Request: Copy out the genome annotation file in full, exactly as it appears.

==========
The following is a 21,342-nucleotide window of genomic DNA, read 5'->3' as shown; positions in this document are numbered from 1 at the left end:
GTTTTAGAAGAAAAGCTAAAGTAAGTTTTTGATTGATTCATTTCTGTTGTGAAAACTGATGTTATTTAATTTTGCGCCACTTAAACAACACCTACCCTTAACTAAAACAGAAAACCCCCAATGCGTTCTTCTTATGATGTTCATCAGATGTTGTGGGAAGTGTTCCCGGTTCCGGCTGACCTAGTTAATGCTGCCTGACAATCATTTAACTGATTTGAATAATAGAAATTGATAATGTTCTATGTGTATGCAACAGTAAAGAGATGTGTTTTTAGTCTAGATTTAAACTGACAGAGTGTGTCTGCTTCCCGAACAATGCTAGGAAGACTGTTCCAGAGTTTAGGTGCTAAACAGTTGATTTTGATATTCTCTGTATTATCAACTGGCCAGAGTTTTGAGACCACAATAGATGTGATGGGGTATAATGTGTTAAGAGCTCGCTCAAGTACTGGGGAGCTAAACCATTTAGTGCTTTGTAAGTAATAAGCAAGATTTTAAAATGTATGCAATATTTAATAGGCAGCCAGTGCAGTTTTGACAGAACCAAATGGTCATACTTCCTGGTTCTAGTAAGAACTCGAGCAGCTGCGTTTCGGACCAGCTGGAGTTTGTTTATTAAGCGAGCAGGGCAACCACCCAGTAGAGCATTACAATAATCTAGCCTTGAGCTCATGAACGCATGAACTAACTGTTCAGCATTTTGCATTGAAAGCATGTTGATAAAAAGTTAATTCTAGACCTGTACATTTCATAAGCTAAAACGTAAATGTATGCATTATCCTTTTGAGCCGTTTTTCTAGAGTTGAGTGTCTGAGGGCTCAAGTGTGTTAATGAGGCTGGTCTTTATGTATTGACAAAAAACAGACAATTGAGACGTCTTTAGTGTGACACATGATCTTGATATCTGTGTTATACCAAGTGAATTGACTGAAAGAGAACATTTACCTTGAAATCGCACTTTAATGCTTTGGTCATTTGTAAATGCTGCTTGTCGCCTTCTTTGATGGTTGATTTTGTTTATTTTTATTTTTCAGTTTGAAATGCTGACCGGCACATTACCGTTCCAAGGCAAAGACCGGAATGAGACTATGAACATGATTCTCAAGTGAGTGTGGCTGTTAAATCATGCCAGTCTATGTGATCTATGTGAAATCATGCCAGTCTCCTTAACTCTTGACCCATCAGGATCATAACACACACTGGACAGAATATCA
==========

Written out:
The following is a 21,342-nucleotide window of genomic DNA, read 5'->3' as shown; positions in this document are numbered from 1 at the left end:
GTTTTAGAAGAAAAGCTAAAGTAAGTTTTTGATTGATTCATTTCTGTTGTGAAAACTGATGTTATTTAATTTTGCGCCACTTAAACAACACCTACCCTTAACTAAAACAGAAAACCCCCAATGCGTTCTTCTTATGATGTTCATCAGATGTTGTGGGAAGTGTTCCCGGTTCCGGCTGACCTAGTTAATGCTGCCTGACAATCATTTAACTGATTTGAATAATAGAAATTGATAATGTTCTATGTGTATGCAACAGTAAAGAGATGTGTTTTTAGTCTAGATTTAAACTGACAGAGTGTGTCTGCTTCCCGAACAATGCTAGGAAGACTGTTCCAGAGTTTAGGTGCTAAACAGTTGATTTTGATATTCTCTGTATTATCAACTGGCCAGAGTTTTGAGACCACAATAGATGTGATGGGGTATAATGTGTTAAGAGCTCGCTCAAGTACTGGGGAGCTAAACCATTTAGTGCTTTGTAAGTAATAAGCAAGATTTTAAAATGTATGCAATATTTAATAGGCAGCCAGTGCAGTTTTGACAGAACCAAATGGTCATACTTCCTGGTTCTAGTAAGAACTCGAGCAGCTGCGTTTCGGACCAGCTGGAGTTTGTTTATTAAGCGAGCAGGGCAACCACCCAGTAGAGCATTACAATAATCTAGCCTTGAGCTCATGAACGCATGAACTAACTGTTCAGCATTTTGCATTGAAAGCATGTTGATAAAAAGTTAATTCTAGACCTGTACATTTCATAAGCTAAAACGTAAATGTATGCATTATCCTTTTGAGCCGTTTTTCTAGAGTTGAGTGTCTGAGGGCTCAAGTGTGTTAATGAGGCTGGTCTTTATGTATTGACAAAAAACAGACAATTGAGACGTCTTTAGTGTGACACATGATCTTGATATCTGTGTTATACCAAGTGAATTGACTGAAAGAGAACATTTACCTTGAAATCGCACTTTAATGCTTTGGTCATTTGTAAATGCTGCTTGTCGCCTTCTTTGATGGTTGATTTTGTTTATTTTTATTTTTCAGTTTGAAATGCTGACCGGCACATTACCGTTCCAAGGCAAAGACCGGAATGAGACTATGAACATGATTCTCAAGTGAGTGTGGCTGTTAAATCATGCCAGTCTATGTGATCTATGTGAAATCATGCCAGTCTCCTTAACTCTTGACCCATCAGGATCATAACACACACTGGACAGAATATCA